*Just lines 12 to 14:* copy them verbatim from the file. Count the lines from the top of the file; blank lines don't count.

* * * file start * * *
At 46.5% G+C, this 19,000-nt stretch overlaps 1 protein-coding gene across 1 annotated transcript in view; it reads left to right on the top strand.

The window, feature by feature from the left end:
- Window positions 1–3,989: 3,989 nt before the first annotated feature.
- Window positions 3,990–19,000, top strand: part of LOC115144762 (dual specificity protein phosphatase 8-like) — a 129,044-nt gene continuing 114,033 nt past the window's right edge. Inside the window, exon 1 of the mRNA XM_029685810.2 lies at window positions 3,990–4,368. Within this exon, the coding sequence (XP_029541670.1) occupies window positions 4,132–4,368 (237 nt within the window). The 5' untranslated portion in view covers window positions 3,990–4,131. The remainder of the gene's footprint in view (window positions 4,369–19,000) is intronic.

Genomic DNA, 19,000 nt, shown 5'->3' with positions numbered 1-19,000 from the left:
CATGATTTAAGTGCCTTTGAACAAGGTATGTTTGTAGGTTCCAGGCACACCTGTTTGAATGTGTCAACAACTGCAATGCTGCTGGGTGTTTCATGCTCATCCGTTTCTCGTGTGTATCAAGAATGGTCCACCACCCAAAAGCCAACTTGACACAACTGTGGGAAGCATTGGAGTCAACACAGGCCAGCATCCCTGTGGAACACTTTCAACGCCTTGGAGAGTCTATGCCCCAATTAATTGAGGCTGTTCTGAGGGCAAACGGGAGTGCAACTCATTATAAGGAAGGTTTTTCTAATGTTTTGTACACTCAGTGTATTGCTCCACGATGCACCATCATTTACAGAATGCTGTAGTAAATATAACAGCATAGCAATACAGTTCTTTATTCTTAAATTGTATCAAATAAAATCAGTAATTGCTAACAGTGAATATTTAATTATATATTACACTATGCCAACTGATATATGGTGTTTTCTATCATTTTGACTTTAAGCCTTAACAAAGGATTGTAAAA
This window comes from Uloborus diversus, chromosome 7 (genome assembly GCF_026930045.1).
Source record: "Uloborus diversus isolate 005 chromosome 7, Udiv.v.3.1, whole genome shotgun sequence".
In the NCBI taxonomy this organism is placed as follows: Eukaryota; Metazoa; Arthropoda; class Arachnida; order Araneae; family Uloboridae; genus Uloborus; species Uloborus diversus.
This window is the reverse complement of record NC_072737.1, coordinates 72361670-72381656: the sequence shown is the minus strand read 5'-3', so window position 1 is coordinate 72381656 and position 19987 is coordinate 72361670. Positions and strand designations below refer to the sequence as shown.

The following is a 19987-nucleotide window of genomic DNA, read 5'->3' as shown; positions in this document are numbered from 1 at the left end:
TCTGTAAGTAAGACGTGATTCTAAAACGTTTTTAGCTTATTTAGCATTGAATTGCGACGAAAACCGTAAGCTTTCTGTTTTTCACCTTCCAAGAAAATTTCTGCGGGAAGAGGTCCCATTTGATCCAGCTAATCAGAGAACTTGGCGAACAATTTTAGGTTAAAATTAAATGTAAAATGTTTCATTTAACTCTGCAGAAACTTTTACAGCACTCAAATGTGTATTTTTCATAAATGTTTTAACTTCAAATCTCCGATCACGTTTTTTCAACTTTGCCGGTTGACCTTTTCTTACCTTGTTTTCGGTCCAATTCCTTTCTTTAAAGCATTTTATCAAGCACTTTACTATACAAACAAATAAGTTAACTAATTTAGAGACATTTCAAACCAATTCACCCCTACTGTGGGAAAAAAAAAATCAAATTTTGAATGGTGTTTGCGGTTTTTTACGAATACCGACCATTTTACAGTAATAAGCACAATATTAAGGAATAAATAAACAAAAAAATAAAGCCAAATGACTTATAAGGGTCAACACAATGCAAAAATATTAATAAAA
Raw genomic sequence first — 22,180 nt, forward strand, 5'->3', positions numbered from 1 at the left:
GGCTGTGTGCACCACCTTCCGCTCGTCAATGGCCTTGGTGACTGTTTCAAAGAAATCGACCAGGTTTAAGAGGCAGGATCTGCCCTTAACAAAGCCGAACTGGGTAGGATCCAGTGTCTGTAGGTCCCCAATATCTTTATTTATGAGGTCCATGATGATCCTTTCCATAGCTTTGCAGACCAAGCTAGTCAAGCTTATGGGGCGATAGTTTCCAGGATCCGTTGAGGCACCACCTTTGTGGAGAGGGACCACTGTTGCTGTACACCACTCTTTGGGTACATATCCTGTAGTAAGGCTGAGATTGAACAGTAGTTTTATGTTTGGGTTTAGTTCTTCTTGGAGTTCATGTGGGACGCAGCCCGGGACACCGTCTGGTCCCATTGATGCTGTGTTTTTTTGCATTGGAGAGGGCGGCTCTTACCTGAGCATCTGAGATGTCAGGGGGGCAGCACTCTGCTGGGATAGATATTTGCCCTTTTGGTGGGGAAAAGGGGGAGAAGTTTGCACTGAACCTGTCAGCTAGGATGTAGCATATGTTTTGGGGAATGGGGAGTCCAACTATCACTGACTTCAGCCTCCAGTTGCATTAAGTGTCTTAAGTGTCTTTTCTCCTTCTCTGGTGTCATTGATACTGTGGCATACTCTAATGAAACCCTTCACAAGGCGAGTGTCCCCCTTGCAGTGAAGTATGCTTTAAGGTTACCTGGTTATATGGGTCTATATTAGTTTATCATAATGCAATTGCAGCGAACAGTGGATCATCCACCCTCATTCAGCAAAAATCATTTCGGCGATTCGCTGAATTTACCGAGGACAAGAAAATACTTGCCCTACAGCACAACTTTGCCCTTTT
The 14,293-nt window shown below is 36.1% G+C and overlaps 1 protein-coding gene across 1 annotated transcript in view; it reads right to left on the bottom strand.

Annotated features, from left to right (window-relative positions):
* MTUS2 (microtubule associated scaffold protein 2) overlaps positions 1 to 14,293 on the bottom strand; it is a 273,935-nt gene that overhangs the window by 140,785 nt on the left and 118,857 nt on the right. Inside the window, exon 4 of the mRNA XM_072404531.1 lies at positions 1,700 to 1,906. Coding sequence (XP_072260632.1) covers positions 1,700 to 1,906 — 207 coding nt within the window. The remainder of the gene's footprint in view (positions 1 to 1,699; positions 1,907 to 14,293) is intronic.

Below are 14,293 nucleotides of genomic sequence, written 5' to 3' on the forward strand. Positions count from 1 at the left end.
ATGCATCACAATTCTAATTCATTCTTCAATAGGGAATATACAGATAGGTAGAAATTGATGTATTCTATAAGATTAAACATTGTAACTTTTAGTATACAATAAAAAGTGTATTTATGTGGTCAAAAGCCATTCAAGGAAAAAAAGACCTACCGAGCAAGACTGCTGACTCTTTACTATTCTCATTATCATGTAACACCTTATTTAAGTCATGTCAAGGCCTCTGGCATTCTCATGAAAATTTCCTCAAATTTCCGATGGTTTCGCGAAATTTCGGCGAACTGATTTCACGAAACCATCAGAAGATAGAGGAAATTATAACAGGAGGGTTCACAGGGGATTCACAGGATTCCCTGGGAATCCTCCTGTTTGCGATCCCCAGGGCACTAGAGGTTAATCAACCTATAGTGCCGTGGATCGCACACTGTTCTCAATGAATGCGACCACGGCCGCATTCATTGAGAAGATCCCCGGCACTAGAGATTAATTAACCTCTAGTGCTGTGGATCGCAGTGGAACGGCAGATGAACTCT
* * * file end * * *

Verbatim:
TCTGTAAGTAAGACGTGATTCTAAAACGTTTTTAGCTTATTTAGCATTGAATTGCGACGAAAACCGTAAGCTTTCTGTTTTTCACCTTCCAAGAAAATTTCTGCGGGAAGAGGTCCCATTTGATCCAGCTAATCAGAGAACTTGGCGAACAATTTTAGGTTAAAATTAAATGTAAAATGTTTCATTTAACTCTGCAGAAACTTTTACAGCACTCAAATGTGTATTTTTCATAAATGTTTTAACTTCAAATCTCCGATCACGTTTTTTCAACTTTGCCGGTTGACCTTTTCTTACCTTGTTTTCGGTCCAATTCCTTTCTTTAAAGCATTTTATCAAGCACTTTACTATACAAACAAATAAGTTAACTAATTTAGAGACATTTCAAACCAATTCACCCCTACTGTGGGAAAAAAAAAATCAAATTTTGAATGGTGTTTGCGGTTTTTTACGAATACCGACCATTTTACAGTAATAAGCACAATATTAAGGAATAAATAAACAAAAAAATAAAGCCAAATGACTTATAAGGGTCAACACAATGCAAAAATATTAATAAAA
Raw genomic sequence first — 22,180 nt, forward strand, 5'->3', positions numbered from 1 at the left:
GGCTGTGTGCACCACCTTCCGCTCGTCAATGGCCTTGGTGACTGTTTCAAAGAAATCGACCAGGTTTAAGAGGCAGGATCTGCCCTTAACAAAGCCGAACTGGGTAGGATCCAGTGTCTGTAGGTCCCCAATATCTTTATTTATGAGGTCCATGATGATCCTTTCCATAGCTTTGCAGACCAAGCTAGTCAAGCTTATGGGGCGATAGTTTCCAGGATCCGTTGAGGCACCACCTTTGTGGAGAGGGACCACTGTTGCTGTACACCACTCTTTGGGTACATATCCTGTAGTAAGGCTGAGATTGAACAGTAGTTTTATGTTTGGGTTTAGTTCTTCTTGGAGTTCATGTGGGACGCAGCCCGGGACACCGTCTGGTCCCATTGATGCTGTGTTTTTTTGCATTGGAGAGGGCGGCTCTTACCTGAGCATCTGAGATGTCAGGGGGGCAGCACTCTGCTGGGATAGATATTTGCCCTTTTGGTGGGGAAAAGGGGGAGAAGTTTGCACTGAACCTGTCAGCTAGGATGTAGCATATGTTTTGGGGAATGGGGAGTCCAACTATCACTGACTTCAGCCTCCAGTTGCATTAAGTGTCTTAAGTGTCTTTTCTCCTTCTCTGGTGTCATTGATACTGTGGCATACTCTAATGAAACCCTTCACAAGGCGAGTGTCCCCCTTGCAGTGAAGTATGCTTTAAGGTTACCTGGTTATATGGGTCTATATTAGTTTATCATAATGCAATTGCAGCGAACAGTGGATCATCCACCCTCATTCAGCAAAAATCATTTCGGCGATTCGCTGAATTTACCGAGGACAAGAAAATACTTGCCCTACAGCACAACTTTGCCCTTTT